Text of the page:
When I was twelve years old, I developed a crush on a boy who was in a number of my classes.
At the time, I was a sixth-grader in the Deep South whose family had recently moved across the county into a new school district. It felt like we had moved across the country. At the smaller elementary school I had left, Umbro and Nike shorts were popular, but in this new junior high school, khaki shorts, Birkenstocks, and polo shirts were prerequisites for coolness. The boy I noticed fit this fashion to a T.
I believed without reservation the crush I was developing was wrong. I loved church, and I had an understanding that, if you were a boy, liking other boys was a very bad thing to do. I had no doubt that I was in the wrong, and I prayed every night—literally—that the feelings would go away. And, eventually, they did. I breathed a deep sigh of relief. I felt as if I’d dodged a bullet, with God’s help. From that point, I went on having crushes on girls as I had until that point, and I’ve gone on having crushes on girls since.
But many other kids weren’t so lucky. Their “illicit” crushes kept on coming. Several kids in my school endured years of bullying and teasing because they were gay or appeared to be gay, and many times I stood idly by, doing nothing to stop it. Even today, their faces, usually with angry expressions, come to my mind. Back then, I believed homosexuality was a sin, but I also knew it was wrong for kids to be bullied like they were. I remember thinking that the bullying, as terrible as it was, was an unfortunate result of sinful behavior, equating it with the Fall of Man since the Garden of Eden. And, after all, I thought, if I’d prayed and gotten over my crush, why couldn’t they?
Several years later, when I visited Harvard for the first time, my views on the matter were “evolving.” It was a sunny spring day in 2004, and I was dragging around my mother and grandmother, along with all our heavy suitcases and Southern accents. The first thing I saw when I came up out of the Red Line at Johnston Gate was a huge, white banner across the street, hanging from the edifice of First Parish Cambridge. It read, in all capitals, “WE SUPPORT GAY MARRIAGE.” The banner blew in the breeze, and the sunlight brightened it so one needed to squint to see it.
I was stunned to see this banner, and, somewhat to my surprise, I was also overjoyed. It had been one thing in the past to observe gay pride parades in all of their dramatic and colorful energy; it was quite another to see this declarative, bold statement draped from a church building, in the public square, in plain view.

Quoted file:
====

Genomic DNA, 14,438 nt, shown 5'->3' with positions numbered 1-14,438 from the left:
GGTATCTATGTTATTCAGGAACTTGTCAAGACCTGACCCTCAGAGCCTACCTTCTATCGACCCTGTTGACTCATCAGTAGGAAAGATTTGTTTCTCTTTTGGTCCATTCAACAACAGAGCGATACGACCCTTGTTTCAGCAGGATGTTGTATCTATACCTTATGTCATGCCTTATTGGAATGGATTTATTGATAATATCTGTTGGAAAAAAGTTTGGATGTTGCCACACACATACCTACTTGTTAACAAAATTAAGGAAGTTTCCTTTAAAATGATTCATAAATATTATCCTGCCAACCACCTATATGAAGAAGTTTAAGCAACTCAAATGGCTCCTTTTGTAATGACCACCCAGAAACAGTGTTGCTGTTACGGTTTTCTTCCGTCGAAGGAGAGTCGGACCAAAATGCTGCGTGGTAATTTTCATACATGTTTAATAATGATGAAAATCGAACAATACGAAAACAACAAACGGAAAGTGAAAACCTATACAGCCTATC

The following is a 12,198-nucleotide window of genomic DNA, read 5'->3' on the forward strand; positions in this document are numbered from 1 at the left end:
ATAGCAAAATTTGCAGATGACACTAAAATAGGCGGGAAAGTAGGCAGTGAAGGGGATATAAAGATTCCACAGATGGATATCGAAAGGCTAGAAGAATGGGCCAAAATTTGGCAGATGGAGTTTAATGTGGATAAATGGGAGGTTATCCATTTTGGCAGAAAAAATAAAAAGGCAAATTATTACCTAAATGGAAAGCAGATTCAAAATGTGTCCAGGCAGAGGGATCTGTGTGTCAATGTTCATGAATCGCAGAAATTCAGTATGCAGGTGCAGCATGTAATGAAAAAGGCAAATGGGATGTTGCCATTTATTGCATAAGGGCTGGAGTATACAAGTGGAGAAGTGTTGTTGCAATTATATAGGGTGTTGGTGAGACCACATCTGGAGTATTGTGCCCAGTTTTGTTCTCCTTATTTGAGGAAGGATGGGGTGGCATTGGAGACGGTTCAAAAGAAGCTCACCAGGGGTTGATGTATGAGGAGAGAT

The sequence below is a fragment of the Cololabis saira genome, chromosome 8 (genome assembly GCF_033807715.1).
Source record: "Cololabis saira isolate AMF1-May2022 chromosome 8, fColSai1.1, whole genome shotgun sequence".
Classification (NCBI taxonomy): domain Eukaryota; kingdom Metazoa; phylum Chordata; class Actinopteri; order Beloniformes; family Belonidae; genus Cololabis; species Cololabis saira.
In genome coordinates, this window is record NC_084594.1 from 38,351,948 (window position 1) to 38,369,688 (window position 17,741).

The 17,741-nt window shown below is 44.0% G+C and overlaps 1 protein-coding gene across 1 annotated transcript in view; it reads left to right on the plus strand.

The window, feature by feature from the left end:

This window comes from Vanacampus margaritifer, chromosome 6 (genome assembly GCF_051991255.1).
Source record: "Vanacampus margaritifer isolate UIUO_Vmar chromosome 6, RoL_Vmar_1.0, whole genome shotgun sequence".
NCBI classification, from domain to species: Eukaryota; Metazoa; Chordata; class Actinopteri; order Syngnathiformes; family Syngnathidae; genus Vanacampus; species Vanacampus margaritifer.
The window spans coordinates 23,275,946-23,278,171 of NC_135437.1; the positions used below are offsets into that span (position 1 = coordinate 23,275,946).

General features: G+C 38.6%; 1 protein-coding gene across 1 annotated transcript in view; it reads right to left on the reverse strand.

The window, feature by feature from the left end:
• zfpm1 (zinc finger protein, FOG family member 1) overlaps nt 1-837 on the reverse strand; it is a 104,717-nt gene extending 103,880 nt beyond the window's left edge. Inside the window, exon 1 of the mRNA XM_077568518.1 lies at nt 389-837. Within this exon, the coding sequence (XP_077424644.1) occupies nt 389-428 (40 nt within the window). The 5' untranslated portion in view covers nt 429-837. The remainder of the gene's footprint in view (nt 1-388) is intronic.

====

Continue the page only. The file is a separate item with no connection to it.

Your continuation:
I was a high schooler, and this very issue had been weighing on my mind for some time. I was reading a book by the late Reverend Peter J. Gomes, who was Plummer Professor of Christian Morals and Minister of the Memorial Church until his passing last spring. The book, called “The Good Book,” recounts in part Rev. Gomes’ experience revealing himself in 1991 to be what many have called a contradiction: a gay, African American, Baptist minister. He had become minister in 1974, and his book was in my backpack that day thirty years later. The banner at the First Parish Church filled me with sheer joy that something good was happening, something I could not have imagined just a few years back when the thought I might be gay was terrifying to me.
Politically, the particulars of my views on the issue have continued to “evolve” since then: Ideally, I think only civil unions should be granted by the government while churches take care of the “marriages”; I think the “defense of marriage” advocates are right when they say marriage is traditionally a religious institution between one man and one woman; I think churches should handle explicitly religious institutions, while the state grants contracts that guarantee hospital visits, joint taxes, etc.
But it was not until Wednesday, when President Barack Obama became the first sitting President of the United States to express full support for same-sex marriage, that I felt again that same stunned joy I’d felt back in 2004. Obama’s unprecedented announcement is an unequivocal victory for civil rights and equality, and I believe fewer kids will be bullied and teased because of it.
I don’t know whether Obama and Gomes crossed paths when they were at Harvard in the early 1990s. ButI wish Gomes were still here with us today to offer his thoughts on Obama’s newfound support for gay marriage. When I first heard the news, I could hear Rev. Gomes’ voice begin to echo in my head. In his old Religion 42 course, Rev. Gomes once said, “There are no bad questions. There are some very bad answers.” Of Obama’s reply to the ABC News interviewer’s question on Wednesday, I believe Gomes would have raised his eyebrows in restrained surprised, nodded his head, and called it, in his beautiful manner of speaking, a very good answer.
Seth A. Riddley ’12 is a History and Science concentrator in Mather House.
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Sparks House Ends Wednesday Tea TraditionAfter over three decades of Wednesday teas at Sparks House, the staff of Memorial Church has decided to discontinue the tradition, carried on by the late Reverend Peter J. Gomes until his death in 2011.